Commercial Litigation and Arbitration

Twombly and Civil RICO — Reputational Impact of RICO Claim

From Nichols v. Mahoney, 2009 U.S. Dist. LEXIS 34955 (S.D.N.Y. April 2, 2009):

A civil RICO lawsuit has vast implications for the defendants because of the specter of treble damages and the possibility of permanent reputational injury to defendants from the allegation that they are "racketeers." Courts have frequently commented on the "in terrorem" settlement value that a threat of a civil RICO claim creates. See, e.g., Tamayo v. Blagojevich, 526 F.3d 1074, 1083 (7th Cir. 2008); Nakahara v. Bal, 97 Civ. 2027, 1998 WL 35123, at *9 (S.D.N.Y. Jan. 30, 1998). The concerns about the impact of civil antitrust litigation that were articulated by the Supreme Court in Twombly (see above) are equally, if not more so, applicable to civil RICO claims. That should not be surprising, since the civil RICO statute was modeled on the Sherman Act. See Anza v. Ideal Steel Supply Corp., 547 U.S. 451, 457 (2006) (discussing same).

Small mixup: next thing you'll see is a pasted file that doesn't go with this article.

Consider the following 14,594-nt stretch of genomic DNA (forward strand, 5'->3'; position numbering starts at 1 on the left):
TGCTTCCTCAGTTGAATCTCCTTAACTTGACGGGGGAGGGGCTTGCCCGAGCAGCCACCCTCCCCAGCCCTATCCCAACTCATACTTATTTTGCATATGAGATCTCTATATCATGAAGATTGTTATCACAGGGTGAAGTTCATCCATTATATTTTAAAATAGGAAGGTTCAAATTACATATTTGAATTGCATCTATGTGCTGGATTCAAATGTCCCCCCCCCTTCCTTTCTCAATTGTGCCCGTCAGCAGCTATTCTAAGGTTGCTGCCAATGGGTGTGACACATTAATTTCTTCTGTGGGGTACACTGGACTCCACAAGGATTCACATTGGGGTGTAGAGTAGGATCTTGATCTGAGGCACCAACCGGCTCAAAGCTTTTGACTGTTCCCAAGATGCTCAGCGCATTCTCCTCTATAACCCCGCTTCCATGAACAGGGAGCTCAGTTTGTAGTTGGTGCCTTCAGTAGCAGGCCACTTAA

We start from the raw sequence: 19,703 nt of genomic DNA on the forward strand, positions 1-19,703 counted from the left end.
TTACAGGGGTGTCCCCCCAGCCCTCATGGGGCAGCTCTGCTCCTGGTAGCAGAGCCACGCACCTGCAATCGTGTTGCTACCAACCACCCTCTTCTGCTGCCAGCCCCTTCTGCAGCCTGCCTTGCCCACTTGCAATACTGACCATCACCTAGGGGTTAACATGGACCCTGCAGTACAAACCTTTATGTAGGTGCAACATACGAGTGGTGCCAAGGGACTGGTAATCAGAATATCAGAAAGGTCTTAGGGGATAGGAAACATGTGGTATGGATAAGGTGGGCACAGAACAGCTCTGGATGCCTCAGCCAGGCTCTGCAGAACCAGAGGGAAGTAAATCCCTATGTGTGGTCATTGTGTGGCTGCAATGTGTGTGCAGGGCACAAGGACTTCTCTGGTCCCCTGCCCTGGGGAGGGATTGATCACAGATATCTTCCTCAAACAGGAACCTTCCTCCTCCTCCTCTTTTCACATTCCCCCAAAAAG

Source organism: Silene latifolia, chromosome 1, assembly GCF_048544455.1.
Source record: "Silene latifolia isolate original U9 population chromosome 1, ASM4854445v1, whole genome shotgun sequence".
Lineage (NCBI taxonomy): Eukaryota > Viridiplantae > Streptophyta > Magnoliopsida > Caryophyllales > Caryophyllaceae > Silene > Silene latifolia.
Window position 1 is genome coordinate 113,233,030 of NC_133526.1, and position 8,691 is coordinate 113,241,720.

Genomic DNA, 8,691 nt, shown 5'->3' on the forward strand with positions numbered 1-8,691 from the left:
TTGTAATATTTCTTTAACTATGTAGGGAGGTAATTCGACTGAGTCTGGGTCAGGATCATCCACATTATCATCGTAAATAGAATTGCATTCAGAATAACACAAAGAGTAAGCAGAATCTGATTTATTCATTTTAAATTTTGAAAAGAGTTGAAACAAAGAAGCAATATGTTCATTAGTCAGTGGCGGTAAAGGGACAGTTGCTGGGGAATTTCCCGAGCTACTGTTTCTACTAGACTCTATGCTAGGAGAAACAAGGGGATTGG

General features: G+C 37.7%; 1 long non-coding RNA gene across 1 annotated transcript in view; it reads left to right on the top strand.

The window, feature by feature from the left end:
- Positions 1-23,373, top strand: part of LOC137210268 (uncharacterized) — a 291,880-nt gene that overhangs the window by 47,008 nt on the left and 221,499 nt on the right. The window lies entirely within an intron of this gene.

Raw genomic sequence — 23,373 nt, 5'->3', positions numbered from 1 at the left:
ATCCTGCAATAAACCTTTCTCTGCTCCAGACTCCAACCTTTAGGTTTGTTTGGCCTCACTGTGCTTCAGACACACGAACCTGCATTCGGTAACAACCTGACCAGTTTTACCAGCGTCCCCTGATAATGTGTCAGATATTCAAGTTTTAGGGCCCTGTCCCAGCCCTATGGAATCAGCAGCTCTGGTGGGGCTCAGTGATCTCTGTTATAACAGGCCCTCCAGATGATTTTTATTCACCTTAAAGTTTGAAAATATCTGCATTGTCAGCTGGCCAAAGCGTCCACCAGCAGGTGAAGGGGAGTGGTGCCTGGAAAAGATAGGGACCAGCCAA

If Twombly means anything, it means that, "Bald assertions and conclusions of law will not suffice. The pleadings must create the possibility of a right to relief that is more than speculative." … Therefore, after Twombly, a plaintiff in a civil RICO lawsuit must plead some facts tending to show that his ultimate conclusion is "plausible." ***

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